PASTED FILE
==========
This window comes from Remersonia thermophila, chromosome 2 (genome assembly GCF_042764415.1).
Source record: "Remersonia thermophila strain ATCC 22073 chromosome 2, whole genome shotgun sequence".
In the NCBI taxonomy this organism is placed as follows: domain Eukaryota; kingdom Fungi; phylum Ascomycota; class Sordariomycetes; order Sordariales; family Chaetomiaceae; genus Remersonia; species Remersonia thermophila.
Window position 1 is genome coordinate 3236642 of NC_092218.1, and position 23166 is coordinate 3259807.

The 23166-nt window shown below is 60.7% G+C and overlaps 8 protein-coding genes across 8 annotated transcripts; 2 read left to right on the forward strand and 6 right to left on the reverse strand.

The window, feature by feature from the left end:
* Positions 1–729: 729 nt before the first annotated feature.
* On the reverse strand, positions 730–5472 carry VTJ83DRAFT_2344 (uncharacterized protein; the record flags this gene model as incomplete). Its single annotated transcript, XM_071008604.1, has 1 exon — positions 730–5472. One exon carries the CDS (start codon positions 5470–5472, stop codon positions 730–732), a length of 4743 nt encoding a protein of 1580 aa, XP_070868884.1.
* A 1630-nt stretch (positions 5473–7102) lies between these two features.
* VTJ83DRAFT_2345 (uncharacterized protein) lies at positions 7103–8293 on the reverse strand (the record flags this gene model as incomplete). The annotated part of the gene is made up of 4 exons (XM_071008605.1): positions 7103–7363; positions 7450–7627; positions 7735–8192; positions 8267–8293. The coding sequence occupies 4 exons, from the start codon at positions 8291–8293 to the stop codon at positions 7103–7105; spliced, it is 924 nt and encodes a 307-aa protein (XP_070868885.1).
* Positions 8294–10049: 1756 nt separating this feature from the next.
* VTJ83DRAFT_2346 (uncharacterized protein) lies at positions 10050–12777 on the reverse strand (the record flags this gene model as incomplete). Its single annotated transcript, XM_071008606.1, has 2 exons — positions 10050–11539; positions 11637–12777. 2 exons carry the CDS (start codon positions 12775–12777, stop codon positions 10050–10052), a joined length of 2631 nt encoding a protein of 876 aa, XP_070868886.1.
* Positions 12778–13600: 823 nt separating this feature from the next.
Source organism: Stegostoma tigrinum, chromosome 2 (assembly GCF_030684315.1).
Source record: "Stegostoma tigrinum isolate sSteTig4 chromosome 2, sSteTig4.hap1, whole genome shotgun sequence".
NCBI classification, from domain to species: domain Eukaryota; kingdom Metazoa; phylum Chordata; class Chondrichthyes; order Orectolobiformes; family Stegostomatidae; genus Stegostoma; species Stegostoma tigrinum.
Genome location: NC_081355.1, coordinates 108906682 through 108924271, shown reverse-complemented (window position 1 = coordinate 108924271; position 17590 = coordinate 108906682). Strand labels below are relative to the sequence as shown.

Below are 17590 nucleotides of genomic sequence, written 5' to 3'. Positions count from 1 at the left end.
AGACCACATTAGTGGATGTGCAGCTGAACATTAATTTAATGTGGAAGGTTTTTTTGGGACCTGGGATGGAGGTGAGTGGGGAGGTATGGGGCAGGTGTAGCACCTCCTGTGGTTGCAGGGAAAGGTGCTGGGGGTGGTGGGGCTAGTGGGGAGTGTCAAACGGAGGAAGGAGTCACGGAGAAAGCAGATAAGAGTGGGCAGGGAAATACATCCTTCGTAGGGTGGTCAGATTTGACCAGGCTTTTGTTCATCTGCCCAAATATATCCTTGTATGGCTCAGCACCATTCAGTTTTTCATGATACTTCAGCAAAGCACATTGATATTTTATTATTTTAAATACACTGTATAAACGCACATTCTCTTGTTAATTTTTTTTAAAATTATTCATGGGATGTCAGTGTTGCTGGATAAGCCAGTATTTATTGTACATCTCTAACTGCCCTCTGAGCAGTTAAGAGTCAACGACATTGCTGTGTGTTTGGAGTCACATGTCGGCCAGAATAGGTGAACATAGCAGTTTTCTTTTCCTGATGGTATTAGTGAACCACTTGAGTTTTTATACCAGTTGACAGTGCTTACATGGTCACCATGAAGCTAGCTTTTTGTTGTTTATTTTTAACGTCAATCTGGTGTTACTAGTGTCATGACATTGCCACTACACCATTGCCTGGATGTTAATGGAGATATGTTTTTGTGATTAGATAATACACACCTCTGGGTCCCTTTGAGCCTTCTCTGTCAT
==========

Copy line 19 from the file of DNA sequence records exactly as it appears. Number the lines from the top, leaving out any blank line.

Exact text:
AGACCACATTAGTGGATGTGCAGCTGAACATTAATTTAATGTGGAAGGTTTTTTTGGGACCTGGGATGGAGGTGAGTGGGGAGGTATGGGGCAGGTGTAGCACCTCCTGTGGTTGCAGGGAAAGGTGCTGGGGGTGGTGGGGCTAGTGGGGAGTGTCAAACGGAGGAAGGAGTCACGGAGAAAGCAGATAAGAGTGGGCAGGGAAATACATCCTTCGTAGGGTGGTCAGATTTGACCAGGCTTTTGTTCATCTGCCCAAATATATCCTTGTATGGCTCAGCACCATTCAGTTTTTCATGATACTTCAGCAAAGCACATTGATATTTTATTATTTTAAATACACTGTATAAACGCACATTCTCTTGTTAATTTTTTTTAAAATTATTCATGGGATGTCAGTGTTGCTGGATAAGCCAGTATTTATTGTACATCTCTAACTGCCCTCTGAGCAGTTAAGAGTCAACGACATTGCTGTGTGTTTGGAGTCACATGTCGGCCAGAATAGGTGAACATAGCAGTTTTCTTTTCCTGATGGTATTAGTGAACCACTTGAGTTTTTATACCAGTTGACAGTGCTTACATGGTCACCATGAAGCTAGCTTTTTGTTGTTTATTTTTAACGTCAATCTGGTGTTACTAGTGTCATGACATTGCCACTACACCATTGCCTGGATGTTAATGGAGATATGTTTTTGTGATTAGATAATACACACCTCTGGGTCCCTTTGAGCCTTCTCTGTCAT